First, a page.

First published in 1972, Motherless Families shows how, with the slow disappearance of the extended family and the support that it could offer in such situations, society has found itself responsible for lone-parent families. The authors cover the situation of about six hundred families in the East Midlands where the father was caring for his children on his own. They examine the father’s feelings about his new circumstances, the problems he faces and how he copes with them. They look at the ways in which the social services, the modified extended family and the immediate community react to the father’s position. They also consider the children’s adaptation to the motherless situation and their new relationships with the father or a mother substitute. In the final chapter the authors examine the ways in which social class and social values affect the definitions of social problems and the formulation of social policy. Both administrators and practitioners in the social services, as well as students of related subjects, will welcome the research contained in this book, and will find the authors’ conclusions of particular help in their approach to the problems of all types of one-parent families.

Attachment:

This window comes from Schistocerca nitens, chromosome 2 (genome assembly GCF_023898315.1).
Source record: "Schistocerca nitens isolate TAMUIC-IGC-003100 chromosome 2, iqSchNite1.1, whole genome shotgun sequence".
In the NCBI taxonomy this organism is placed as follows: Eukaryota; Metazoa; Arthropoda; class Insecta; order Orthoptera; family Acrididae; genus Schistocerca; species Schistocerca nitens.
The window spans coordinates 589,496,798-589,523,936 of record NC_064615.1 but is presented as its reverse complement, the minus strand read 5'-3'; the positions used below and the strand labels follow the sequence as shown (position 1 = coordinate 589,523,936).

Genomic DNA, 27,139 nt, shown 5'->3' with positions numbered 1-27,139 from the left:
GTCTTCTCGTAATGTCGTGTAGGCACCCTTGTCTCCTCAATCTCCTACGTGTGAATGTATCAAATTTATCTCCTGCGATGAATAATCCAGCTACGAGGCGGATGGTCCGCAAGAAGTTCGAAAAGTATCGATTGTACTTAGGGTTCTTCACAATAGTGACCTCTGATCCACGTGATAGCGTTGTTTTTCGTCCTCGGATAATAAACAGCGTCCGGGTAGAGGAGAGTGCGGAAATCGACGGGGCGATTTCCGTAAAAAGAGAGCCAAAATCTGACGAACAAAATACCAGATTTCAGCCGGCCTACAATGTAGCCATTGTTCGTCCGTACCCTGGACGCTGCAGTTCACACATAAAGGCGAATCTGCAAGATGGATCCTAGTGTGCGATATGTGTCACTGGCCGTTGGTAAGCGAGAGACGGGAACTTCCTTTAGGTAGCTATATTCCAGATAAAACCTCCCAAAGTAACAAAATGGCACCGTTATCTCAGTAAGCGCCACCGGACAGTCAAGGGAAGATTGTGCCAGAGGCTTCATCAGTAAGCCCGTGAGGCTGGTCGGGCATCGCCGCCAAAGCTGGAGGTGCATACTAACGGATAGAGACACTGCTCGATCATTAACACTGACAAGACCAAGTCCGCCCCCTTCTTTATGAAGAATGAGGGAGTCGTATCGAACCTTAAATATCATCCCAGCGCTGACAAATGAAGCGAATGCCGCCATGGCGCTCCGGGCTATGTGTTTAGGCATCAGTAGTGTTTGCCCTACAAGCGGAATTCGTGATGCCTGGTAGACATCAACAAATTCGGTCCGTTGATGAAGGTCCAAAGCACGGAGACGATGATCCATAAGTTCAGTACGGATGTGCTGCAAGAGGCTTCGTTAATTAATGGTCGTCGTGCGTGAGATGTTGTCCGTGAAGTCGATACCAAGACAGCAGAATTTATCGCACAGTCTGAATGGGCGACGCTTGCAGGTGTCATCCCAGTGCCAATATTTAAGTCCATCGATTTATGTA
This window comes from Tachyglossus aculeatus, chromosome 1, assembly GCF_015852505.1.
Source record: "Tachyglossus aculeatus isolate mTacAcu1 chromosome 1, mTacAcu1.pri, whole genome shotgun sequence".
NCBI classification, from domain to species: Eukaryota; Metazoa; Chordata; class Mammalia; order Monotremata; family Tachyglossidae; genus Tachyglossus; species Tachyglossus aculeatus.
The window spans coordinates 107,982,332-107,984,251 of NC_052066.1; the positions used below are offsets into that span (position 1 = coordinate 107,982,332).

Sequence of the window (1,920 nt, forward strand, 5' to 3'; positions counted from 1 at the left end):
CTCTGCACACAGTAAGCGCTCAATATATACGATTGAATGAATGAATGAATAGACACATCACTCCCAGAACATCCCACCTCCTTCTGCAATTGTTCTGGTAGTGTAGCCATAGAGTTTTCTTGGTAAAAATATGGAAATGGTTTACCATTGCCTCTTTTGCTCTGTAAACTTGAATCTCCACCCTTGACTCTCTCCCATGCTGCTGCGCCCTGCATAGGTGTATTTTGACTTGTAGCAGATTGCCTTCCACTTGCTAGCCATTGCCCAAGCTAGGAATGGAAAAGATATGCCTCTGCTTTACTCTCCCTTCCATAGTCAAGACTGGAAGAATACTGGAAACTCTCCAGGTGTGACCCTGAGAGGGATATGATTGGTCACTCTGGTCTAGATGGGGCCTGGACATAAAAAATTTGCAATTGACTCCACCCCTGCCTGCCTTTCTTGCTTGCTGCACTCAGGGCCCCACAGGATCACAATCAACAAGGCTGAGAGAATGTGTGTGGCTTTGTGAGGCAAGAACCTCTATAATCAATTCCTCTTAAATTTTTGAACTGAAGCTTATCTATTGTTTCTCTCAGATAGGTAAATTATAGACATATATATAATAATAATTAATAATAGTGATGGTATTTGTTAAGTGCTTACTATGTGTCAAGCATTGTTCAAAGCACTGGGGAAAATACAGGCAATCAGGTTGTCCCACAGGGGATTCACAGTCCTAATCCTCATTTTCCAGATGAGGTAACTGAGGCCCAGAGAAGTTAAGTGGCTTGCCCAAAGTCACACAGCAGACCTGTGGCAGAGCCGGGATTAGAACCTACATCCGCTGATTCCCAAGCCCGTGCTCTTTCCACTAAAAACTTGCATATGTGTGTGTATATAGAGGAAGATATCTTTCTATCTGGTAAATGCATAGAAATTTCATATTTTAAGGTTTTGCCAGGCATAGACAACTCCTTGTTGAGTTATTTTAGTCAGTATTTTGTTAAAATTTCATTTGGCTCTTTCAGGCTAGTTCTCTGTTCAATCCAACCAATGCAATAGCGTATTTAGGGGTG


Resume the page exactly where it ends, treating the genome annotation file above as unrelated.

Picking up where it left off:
Acknowledgements 1. The study of motherlessness 2. General characteristics of motherless families 3. The children 4. Occupation and income 5. The father’s emotional and social adjustment 6. The father, the family and the social services 7. Social policy and social problems Notes Bibliography Name index Subject index


    Victor George and Paul Wilding